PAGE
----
Title: The good man Jesus and the scoundrel Christ
Author: Philip Pullman
Publisher: Canongate Canons (April 2010)
Reviewed by: Rumela Ganguly
Part of the Canongate myth series, this slim beauty of a novel by Phillip Pullman retells the story of Jesus as if he were two brothers—Jesus and Christ. Pullman’s manifested interest in the Jesus myth and its ambivalence leads him to re-narrate the Gospel following the pattern of the Gospel of Judas. The novel explores how Christianity or Jesus is nothing more than an incomplete symbol that needs a strong alternate figuration in the name of “Christ” to make the transumption of Christianity complete.
In the novel, Mary gives birth to the twin brothers Jesus and Christ who as the title suggests are stark opposite to each other. The very core premise of the twin brothers is not new to the Christian mythological tradition and Pullman draws from the Gospel of Thomas in which Didymus Judas Thomas is Jesus’ twin and scribe. In the nativity scene, Mary gives birth to Jesus and Christ in the presence of a midwife. Her natural and vaginal birth rues out her perpetual virginity thereby compromising her status of “Virgin Mary.”
In a lucid language, Pullman gives a fictional account of the growing up of the brothers. He recasts the story of the Prodigal son where Jesus is the prodigal son and Christ is the dutiful and caring elder brother and also Mary’s favorite. Jesus often gets into trouble for his pranks and Christ emerges as his “savior.” The natural birth of the brothers and the partial affection of the mother make the holy family ordinary and average.
As the brothers grow up, Christ notices during Jesus’ baptism, a sign that makes him believe that his brother is the chosen one who should devote his life in spreading the message of salvation to mankind and eventually be the harbinger of the kingdom of God on earth.
Originally cautious and pious, Christ is tempted by an unnamed stranger who recruits him to chronicle the life and teachings of Jesus who is “the history” and Christ “the Truth” and that Truth must always be greater than History and thereby Christ should write the truth of the “ever-living presence of a man who is both a man and more than a man.” Christ attends all his brother’s preaching and sometimes curates it from his reliable source. He often “improves” his brother’s narratives, to make Jesus’ teachings theologically appealing.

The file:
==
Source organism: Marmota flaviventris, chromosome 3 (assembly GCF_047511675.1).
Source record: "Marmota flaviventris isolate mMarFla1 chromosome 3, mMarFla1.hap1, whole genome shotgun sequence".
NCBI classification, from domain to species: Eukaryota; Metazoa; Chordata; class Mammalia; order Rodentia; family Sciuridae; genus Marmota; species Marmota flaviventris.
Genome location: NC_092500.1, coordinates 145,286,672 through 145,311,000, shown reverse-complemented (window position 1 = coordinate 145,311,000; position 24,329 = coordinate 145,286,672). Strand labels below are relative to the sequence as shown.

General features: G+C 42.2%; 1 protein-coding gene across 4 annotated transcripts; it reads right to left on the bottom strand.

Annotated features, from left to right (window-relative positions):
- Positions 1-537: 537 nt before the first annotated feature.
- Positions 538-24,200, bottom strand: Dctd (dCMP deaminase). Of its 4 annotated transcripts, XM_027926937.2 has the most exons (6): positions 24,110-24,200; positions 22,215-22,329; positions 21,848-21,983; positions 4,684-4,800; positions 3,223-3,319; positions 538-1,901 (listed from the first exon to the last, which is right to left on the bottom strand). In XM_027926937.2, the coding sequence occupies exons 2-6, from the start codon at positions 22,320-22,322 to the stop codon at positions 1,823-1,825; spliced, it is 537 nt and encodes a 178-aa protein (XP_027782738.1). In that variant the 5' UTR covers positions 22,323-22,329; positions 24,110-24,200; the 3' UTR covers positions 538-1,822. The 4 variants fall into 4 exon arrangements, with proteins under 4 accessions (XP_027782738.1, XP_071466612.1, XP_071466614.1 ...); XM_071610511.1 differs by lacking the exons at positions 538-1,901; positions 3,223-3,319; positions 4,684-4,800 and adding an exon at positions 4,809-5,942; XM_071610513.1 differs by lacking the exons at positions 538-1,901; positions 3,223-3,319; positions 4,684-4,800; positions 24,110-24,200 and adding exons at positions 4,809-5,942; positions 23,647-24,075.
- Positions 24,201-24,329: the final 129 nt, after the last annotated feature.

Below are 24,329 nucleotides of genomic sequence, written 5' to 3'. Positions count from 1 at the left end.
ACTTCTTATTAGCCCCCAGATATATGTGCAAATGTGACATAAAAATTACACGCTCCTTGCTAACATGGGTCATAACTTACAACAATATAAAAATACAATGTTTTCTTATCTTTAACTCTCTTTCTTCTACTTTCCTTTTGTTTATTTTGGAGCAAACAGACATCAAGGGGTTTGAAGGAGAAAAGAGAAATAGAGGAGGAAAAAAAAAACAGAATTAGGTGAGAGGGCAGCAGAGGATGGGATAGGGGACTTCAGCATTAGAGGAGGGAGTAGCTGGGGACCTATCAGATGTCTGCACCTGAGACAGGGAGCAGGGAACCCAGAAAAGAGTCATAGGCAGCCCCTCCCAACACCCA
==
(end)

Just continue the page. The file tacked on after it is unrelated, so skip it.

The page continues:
The stranger succeeds in manipulating Christ to betray his brother. Christ takes up Judas’ role and gets his brother arrested. Jesus is eventually betrayed, crucified, resurrected but in Pullman’s version, it is his twin brother Christ who impersonates him in the resurrection and gives a false impression to Jesus’ followers.
Christ disappears from Jerusalem after the resurrection and sets up a life of a net maker in an unnamed island where he is visited by the stranger for a final time. The stranger reveals his successful mission of the advent of the church in the world that will “guard that love and teaching night and day, to keep it pure and not let it be corrupted by misunderstanding.” Already disillusioned by the stranger, to his horror Christ discovers his real intention and considers their story as nothing more than a tragedy. The unnamed stranger’s identity remains ambiguous throughout the novel but he claims: “I am not Satan.”
Several critics have labeled Pullman’s work as anti-protestant or anti-institutional. Pullman’s work is completely fictional and it doesn’t claim any validation in history. His novel highlights the tension between organized institutional Christianity and the actual validation of the scriptures. He critiques Christianity which is unfaithful to the original intuition of its founder (Jesus) and is more concerned with power (the Church) than with the Gospels (The Chronicle of Christ).